McAfee's second quarter Threat Report shows a rise in malware in the last four years that is consistent with the growth in mobile use – where most of the attacks are now targeted.
The security firm found 1.5 million more incidents of malware during this quarter than the previous one, including new threats like mobile "drive-by downloads," Twitter-controlled botnets, and "ransomware."
"Over the last quarter we have seen prime examples of malware that impacted consumers, businesses, and critical infrastructure facilities," Vincent Weafer, senior vice president of McAfee Labs, said in a statement. "Attacks that we've traditionally seen on PCs are now marking their way to other devices."
As more and more people pick up smartphones and tablets, hackers are turning their attention to the mobile platform, especially the Android OS.
Following a malware explosion in 2012's first quarter, Android viruses show no signs of slowing down, McAfee said. Almost all new malware detected in the last quarter was directed at the Google-based OS, which was hit by SMS-based malware, mobile botnets, spyware, and destructive Trojans, according to the security firm.
McAfee counted almost 100,000 malware samples per day, identifying new fads like ransomware, which can wipe personal files or encrypt data, and botnets, a network of computers infected with malicious software used to generate spam.
The US was cited the biggest overall source and target of digital attacks, with the top network threats Stateside coming from remote procedure call, SQL injection, browser, cross-site scripting, and a number of unnamed others.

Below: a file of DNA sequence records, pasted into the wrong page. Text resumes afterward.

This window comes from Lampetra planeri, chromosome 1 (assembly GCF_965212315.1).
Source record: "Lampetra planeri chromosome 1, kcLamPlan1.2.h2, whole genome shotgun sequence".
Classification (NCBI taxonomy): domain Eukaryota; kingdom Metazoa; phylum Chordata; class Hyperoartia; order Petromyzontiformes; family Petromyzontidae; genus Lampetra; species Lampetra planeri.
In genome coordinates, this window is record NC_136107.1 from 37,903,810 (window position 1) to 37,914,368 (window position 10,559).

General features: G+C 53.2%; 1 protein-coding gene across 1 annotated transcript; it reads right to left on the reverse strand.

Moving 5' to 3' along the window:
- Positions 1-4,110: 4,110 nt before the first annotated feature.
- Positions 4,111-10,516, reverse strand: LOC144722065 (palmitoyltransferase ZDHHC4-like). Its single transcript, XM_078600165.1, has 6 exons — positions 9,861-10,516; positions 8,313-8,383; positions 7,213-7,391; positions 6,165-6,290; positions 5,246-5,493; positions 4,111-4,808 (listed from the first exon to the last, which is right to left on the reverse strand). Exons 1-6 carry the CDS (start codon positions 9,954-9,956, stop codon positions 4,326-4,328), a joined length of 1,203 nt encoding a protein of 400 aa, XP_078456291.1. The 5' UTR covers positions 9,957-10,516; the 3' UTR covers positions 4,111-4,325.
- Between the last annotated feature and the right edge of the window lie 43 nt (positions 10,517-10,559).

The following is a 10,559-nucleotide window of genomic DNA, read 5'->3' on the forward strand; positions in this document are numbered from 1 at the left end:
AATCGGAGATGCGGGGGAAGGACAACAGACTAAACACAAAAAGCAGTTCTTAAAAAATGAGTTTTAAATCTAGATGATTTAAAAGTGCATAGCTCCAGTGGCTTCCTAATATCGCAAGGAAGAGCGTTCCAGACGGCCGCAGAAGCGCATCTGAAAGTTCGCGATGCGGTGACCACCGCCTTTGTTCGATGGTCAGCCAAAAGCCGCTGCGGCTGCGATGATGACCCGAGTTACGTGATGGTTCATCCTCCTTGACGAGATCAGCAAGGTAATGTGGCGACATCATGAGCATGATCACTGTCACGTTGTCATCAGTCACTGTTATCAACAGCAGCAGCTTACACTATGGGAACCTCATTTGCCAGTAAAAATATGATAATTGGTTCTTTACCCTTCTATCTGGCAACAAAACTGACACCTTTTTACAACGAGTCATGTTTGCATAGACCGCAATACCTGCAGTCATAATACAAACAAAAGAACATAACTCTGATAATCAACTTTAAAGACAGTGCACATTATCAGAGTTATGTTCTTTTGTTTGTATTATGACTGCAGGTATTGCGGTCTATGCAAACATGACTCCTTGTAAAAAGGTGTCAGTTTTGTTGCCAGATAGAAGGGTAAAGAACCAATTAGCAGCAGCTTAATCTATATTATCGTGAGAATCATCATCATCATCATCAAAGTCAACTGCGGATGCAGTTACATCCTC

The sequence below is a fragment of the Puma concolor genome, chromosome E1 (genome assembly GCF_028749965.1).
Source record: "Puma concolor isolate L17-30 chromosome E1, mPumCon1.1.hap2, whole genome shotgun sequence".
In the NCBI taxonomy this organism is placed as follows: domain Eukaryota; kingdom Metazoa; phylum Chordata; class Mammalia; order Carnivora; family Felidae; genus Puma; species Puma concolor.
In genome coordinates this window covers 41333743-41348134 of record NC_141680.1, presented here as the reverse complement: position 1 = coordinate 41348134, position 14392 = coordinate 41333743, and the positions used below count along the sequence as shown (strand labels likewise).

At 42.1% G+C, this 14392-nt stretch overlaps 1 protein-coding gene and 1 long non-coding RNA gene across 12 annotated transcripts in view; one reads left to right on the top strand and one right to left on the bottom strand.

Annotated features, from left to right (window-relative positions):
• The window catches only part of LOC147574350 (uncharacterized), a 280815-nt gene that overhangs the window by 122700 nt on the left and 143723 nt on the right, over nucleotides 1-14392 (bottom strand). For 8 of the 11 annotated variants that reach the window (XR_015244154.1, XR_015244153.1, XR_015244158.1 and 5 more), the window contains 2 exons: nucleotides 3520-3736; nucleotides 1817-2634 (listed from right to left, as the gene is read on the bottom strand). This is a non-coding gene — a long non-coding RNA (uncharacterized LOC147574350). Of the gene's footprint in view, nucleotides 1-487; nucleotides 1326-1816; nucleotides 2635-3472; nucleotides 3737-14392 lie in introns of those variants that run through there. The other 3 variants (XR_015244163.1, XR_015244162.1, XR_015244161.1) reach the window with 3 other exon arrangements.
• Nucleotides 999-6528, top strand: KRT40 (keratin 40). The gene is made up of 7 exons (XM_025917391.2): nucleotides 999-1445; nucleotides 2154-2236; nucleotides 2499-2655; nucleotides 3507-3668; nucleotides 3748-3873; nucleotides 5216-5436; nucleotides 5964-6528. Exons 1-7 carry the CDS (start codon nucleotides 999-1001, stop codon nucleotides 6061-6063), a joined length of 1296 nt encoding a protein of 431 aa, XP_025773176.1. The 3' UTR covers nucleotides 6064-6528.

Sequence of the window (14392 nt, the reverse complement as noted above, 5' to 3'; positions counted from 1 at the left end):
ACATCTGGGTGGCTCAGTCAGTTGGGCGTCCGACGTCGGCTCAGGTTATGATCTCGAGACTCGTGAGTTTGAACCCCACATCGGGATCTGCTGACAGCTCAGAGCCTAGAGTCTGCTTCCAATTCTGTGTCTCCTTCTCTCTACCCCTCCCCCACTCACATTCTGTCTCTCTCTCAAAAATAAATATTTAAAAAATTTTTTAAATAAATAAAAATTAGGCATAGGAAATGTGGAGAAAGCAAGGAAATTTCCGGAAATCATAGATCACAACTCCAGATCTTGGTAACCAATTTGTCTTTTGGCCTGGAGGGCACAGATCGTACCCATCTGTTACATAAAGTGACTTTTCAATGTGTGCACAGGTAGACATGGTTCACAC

"We can say with confidence that the United States again appears to be the biggest overall source and target of cyberattacks," the report said.
Old favourites also made a comeback last quarter, when thumb drive and password-stealing malware grew with almost 2.8 million new combined samples, McAfee reported.
"Websites with malicious reputations are influenced by the hosting of malware, potentially unwanted programs, or phishing sites," the firm said.
This quarter, McAfee Labs recorded an average of 2.7 million new bad URLs per month, or 10,000 every day. More than 94 per cent host malware, exploits, or code specifically designed to hijack computers.
Recently, Oracle's Java patch was not enough to block hackers from sending phishing emails that claimed to be from Microsoft or Amazon.
McAfee's total malware samples from the last quarters, dating back to July 2011, are compiled in a graph (see top).
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